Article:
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Configurable energy-efficient co-processors to scale the utilization wall

  • Author(s): Venkatesh, Ganesh
  • et al.
Abstract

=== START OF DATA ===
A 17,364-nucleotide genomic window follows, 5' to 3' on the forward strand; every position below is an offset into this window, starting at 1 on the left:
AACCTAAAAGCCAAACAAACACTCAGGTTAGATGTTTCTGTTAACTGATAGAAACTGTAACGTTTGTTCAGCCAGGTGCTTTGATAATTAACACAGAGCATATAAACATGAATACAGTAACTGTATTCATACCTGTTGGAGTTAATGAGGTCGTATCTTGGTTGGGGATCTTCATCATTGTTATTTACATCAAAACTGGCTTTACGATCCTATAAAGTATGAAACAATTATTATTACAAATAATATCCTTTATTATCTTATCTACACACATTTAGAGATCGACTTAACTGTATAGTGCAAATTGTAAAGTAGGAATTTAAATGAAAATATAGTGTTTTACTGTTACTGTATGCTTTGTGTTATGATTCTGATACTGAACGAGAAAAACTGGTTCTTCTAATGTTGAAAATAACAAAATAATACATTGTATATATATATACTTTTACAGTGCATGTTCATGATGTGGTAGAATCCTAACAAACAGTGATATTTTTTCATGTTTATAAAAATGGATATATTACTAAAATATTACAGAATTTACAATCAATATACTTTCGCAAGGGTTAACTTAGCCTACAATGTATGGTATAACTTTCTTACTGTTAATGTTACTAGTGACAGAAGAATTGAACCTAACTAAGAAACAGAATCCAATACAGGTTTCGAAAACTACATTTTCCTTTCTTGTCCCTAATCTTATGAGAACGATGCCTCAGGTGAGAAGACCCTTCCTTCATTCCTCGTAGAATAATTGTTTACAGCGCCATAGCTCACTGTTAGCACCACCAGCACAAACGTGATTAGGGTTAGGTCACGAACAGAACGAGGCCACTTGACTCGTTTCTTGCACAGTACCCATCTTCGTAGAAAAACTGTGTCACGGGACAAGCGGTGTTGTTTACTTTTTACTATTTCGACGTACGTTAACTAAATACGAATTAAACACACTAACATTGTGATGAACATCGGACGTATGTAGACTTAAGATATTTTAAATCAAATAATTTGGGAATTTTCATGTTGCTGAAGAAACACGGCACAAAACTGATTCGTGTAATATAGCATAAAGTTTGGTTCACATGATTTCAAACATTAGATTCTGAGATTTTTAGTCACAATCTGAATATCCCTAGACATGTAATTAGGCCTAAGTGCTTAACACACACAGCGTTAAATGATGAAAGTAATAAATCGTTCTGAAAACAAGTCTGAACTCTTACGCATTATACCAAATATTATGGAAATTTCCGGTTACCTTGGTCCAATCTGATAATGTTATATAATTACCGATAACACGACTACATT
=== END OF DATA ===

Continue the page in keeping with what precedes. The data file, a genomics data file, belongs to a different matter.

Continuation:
Transistor density continues to increase exponentially, but power dissipation per transistor improves only slightly with each generation of Moore's law. Given the constant chip-level power budgets, this exponentially decreases the fraction of the transistors that can be active simultaneously with each technology generation. Hence, while the area budget continues to increase exponentially, the power budget has become a first-order design constraint in current processors. In this regime, utilizing transistors to design specialized cores that optimize energy-per-computation becomes an effective approach to improve the system performance. To pursue this goal, this thesis focuses on specialized processors that reduce energy and energy-delay for general purpose computing. The focus on energy makes these specialized cores an excellent match for many of the commonly used programs that would be poor candidates for SIMD-style hardware acceleration (e.g. compression, scheduling). However, there are many challenges, such as lack of flexibility and limited computational power, that limit how effective these specialized cores are at targeting general purpose computing. Without addressing these concerns, these specialized cores would be limited in the scope of applications that they can effectively target. This thesis addresses these various challenges involved in making specialization a viable approach to optimize general-purpose computing. To this end, this thesis proposes Patchable Conservation Cores which are flexible, energy-efficient co-processors that contain the ability to be patched, enabling them to remain useful across versions of their target application. To demonstrate the effectiveness of these conservation cores in targeting a system workload, this thesis utilizes them to design a mobile application processor targeting the Android software stack. The results show that these specialized cores can cover significant fraction of the system execution while staying within a modest area budget. To further increase the fraction of the system execution that these specialized cores cover, this thesis proposes QASICs, specialized co-processors capable of executing multiple general-purpose computations. QASIC design flow exploits the similar code patterns present within and across applications to reduce redundancy across specialized cores as well as improve their computational power

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